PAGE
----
However, Roman noted that the state of the local economy is often "less related than you might think it might be" to perceptions of safety. Instead, perceptions of where an area is heading might be more important. Certain parts of the country that are improving "might be poorer than average, but there's a sense of optimism, there's a sense of development," he explained.

MORE: Ten Cities Where Young People Can't Find Work

Not surprisingly, residents in these areas also reported being unhappy with where they lived. Across the United States, 85% of residents told Gallup they felt satisfied with where they lived. In nine of the 10 metro areas where residents felt least safe, residents had lower satisfaction rates. In Stockton, just 73.3% of people surveyed were satisfied with the area, the second lowest rate in the country.

To determine the 10 metro areas where people felt most unsafe walking alone at night, 24/7 Wall St. reviewed figures from the Gallup-Healthways Well Being Index. Responses were collected for the index over 2012 and 2013. To determine how recorded crime rates actually aligned with citizens' opinions of these areas, we considered figures published in the FBI's Uniform Crime Report for 2012. Unemployment rates are from the Bureau of Labor Statistics for December 2013 and are seasonally adjusted. Other figures such as poverty rates, education and income are from the Census Bureau's 2012 American Community Survey. Population figures are from 2012 as well.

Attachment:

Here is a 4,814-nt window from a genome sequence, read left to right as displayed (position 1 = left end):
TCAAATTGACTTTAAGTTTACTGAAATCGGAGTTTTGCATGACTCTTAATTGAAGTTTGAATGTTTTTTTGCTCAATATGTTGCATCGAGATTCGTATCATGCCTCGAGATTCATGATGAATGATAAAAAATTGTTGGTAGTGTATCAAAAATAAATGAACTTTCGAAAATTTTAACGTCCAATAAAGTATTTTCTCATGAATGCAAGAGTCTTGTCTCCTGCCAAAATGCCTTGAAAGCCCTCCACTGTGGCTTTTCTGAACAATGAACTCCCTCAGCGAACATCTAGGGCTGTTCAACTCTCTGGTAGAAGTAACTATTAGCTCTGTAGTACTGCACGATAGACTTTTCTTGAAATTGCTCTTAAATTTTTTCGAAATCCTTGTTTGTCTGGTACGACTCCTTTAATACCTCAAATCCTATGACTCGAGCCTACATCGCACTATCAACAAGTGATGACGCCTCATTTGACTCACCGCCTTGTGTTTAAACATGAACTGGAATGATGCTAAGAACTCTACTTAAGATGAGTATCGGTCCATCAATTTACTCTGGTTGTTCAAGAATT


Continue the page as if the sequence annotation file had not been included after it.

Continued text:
These are the cities where Americans don't feel safe.

5. Modesto, Calif.
> Pct. feel safe at night: 54.2%
> Pct. without money for shelter: 14.2%% (10th highest)
> Violent crime rate: 549.4 per 100,000 (48th highest)
> Poverty rate: 20.3% (64th highest)
> Population: 523,330 (124th highest)